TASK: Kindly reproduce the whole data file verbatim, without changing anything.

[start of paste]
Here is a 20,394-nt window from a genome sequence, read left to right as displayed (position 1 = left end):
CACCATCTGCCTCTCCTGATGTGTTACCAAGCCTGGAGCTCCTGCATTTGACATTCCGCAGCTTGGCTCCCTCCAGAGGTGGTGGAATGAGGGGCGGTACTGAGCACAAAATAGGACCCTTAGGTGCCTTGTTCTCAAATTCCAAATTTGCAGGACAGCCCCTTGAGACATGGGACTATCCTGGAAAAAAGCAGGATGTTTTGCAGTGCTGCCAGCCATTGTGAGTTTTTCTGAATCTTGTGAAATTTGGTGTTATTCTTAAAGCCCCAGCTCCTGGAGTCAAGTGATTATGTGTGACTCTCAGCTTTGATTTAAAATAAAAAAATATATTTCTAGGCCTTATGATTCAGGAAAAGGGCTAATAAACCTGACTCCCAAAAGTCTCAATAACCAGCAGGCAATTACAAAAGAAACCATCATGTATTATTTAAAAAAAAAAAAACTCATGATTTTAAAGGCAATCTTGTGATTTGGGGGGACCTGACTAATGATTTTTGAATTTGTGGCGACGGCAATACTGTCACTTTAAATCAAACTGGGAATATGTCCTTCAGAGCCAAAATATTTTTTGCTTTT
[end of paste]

Here is a 20,394-nt window from a genome sequence, read left to right as displayed (position 1 = left end):
CACCATCTGCCTCTCCTGATGTGTTACCAAGCCTGGAGCTCCTGCATTTGACATTCCGCAGCTTGGCTCCCTCCAGAGGTGGTGGAATGAGGGGCGGTACTGAGCACAAAATAGGACCCTTAGGTGCCTTGTTCTCAAATTCCAAATTTGCAGGACAGCCCCTTGAGACATGGGACTATCCTGGAAAAAAGCAGGATGTTTTGCAGTGCTGCCAGCCATTGTGAGTTTTTCTGAATCTTGTGAAATTTGGTGTTATTCTTAAAGCCCCAGCTCCTGGAGTCAAGTGATTATGTGTGACTCTCAGCTTTGATTTAAAATAAAAAAATATATTTCTAGGCCTTATGATTCAGGAAAAGGGCTAATAAACCTGACTCCCAAAAGTCTCAATAACCAGCAGGCAATTACAAAAGAAACCATCATGTATTATTTAAAAAAAAAAAAACTCATGATTTTAAAGGCAATCTTGTGATTTGGGGGGACCTGACTAATGATTTTTGAATTTGTGGCGACGGCAATACTGTCACTTTAAATCAAACTGGGAATATGTCCTTCAGAGCCAAAATATTTTTTGCTTTT